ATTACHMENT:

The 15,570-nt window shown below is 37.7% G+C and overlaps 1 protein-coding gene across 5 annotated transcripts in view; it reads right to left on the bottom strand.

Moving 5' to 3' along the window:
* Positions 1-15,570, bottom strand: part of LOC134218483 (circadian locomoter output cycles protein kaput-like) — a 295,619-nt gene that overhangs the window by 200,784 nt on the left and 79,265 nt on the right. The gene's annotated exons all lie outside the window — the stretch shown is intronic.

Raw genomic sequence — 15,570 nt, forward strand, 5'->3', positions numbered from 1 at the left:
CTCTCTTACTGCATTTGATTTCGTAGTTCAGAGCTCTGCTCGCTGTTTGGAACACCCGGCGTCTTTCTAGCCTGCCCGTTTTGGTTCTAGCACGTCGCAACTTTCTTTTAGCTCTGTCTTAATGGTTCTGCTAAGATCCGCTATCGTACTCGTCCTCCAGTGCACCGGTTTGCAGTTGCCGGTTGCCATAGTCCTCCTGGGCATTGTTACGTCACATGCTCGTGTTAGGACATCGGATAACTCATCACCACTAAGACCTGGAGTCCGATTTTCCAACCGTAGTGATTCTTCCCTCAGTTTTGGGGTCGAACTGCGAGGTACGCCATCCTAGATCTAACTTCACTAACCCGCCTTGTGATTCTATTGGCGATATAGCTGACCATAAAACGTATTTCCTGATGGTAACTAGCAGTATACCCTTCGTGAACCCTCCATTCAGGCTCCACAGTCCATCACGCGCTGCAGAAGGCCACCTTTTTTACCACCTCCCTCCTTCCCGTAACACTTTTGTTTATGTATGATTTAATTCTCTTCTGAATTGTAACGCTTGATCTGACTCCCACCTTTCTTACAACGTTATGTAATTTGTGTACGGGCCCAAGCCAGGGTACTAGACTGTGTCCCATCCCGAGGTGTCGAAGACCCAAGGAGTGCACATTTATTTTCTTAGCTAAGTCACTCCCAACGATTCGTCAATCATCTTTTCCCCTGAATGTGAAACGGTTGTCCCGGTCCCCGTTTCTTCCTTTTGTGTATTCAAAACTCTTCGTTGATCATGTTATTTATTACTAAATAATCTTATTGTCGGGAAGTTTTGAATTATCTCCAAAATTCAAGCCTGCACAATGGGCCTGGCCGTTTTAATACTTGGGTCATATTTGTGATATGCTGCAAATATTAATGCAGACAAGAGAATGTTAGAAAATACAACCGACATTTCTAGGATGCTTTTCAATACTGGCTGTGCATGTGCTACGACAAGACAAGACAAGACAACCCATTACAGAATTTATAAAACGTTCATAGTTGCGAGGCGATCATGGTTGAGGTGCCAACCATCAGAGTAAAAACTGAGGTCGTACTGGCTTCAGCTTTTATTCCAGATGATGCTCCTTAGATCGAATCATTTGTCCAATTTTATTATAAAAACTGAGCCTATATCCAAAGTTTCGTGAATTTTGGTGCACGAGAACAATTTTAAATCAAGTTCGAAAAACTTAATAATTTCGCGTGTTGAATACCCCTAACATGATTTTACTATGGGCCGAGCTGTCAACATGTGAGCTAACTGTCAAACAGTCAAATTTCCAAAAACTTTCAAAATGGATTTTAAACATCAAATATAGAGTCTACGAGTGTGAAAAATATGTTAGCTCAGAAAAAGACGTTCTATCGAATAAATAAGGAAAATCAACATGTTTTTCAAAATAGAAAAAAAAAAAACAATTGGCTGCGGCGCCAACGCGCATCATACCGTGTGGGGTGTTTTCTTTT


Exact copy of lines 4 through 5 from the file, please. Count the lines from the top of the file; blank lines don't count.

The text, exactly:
Raw genomic sequence — 15,570 nt, forward strand, 5'->3', positions numbered from 1 at the left:
CTCTCTTACTGCATTTGATTTCGTAGTTCAGAGCTCTGCTCGCTGTTTGGAACACCCGGCGTCTTTCTAGCCTGCCCGTTTTGGTTCTAGCACGTCGCAACTTTCTTTTAGCTCTGTCTTAATGGTTCTGCTAAGATCCGCTATCGTACTCGTCCTCCAGTGCACCGGTTTGCAGTTGCCGGTTGCCATAGTCCTCCTGGGCATTGTTACGTCACATGCTCGTGTTAGGACATCGGATAACTCATCACCACTAAGACCTGGAGTCCGATTTTCCAACCGTAGTGATTCTTCCCTCAGTTTTGGGGTCGAACTGCGAGGTACGCCATCCTAGATCTAACTTCACTAACCCGCCTTGTGATTCTATTGGCGATATAGCTGACCATAAAACGTATTTCCTGATGGTAACTAGCAGTATACCCTTCGTGAACCCTCCATTCAGGCTCCACAGTCCATCACGCGCTGCAGAAGGCCACCTTTTTTACCACCTCCCTCCTTCCCGTAACACTTTTGTTTATGTATGATTTAATTCTCTTCTGAATTGTAACGCTTGATCTGACTCCCACCTTTCTTACAACGTTATGTAATTTGTGTACGGGCCCAAGCCAGGGTACTAGACTGTGTCCCATCCCGAGGTGTCGAAGACCCAAGGAGTGCACATTTATTTTCTTAGCTAAGTCACTCCCAACGATTCGTCAATCATCTTTTCCCCTGAATGTGAAACGGTTGTCCCGGTCCCCGTTTCTTCCTTTTGTGTATTCAAAACTCTTCGTTGATCATGTTATTTATTACTAAATAATCTTATTGTCGGGAAGTTTTGAATTATCTCCAAAATTCAAGCCTGCACAATGGGCCTGGCCGTTTTAATACTTGGGTCATATTTGTGATATGCTGCAAATATTAATGCAGACAAGAGAATGTTAGAAAATACAACCGACATTTCTAGGATGCTTTTCAATACTGGCTGTGCATGTGCTACGACAAGACAAGACAAGACAACCCATTACAGAATTTATAAAACGTTCATAGTTGCGAGGCGATCATGGTTGAGGTGCCAACCATCAGAGTAAAAACTGAGGTCGTACTGGCTTCAGCTTTTATTCCAGATGATGCTCCTTAGATCGAATCATTTGTCCAATTTTATTATAAAAACTGAGCCTATATCCAAAGTTTCGTGAATTTTGGTGCACGAGAACAATTTTAAATCAAGTTCGAAAAACTTAATAATTTCGCGTGTTGAATACCCCTAACATGATTTTACTATGGGCCGAGCTGTCAACATGTGAGCTAACTGTCAAACAGTCAAATTTCCAAAAACTTTCAAAATGGATTTTAAACATCAAATATAGAGTCTACGAGTGTGAAAAATATGTTAGCTCAGAAAAAGACGTTCTATCGAATAAATAAGGAAAATCAACATGTTTTTCAAAATAGAAAAAAAAAAAACAATTGGCTGCGGCGCCAACGCGCATCATACCGTGTGGGGTGTTTTCTTTT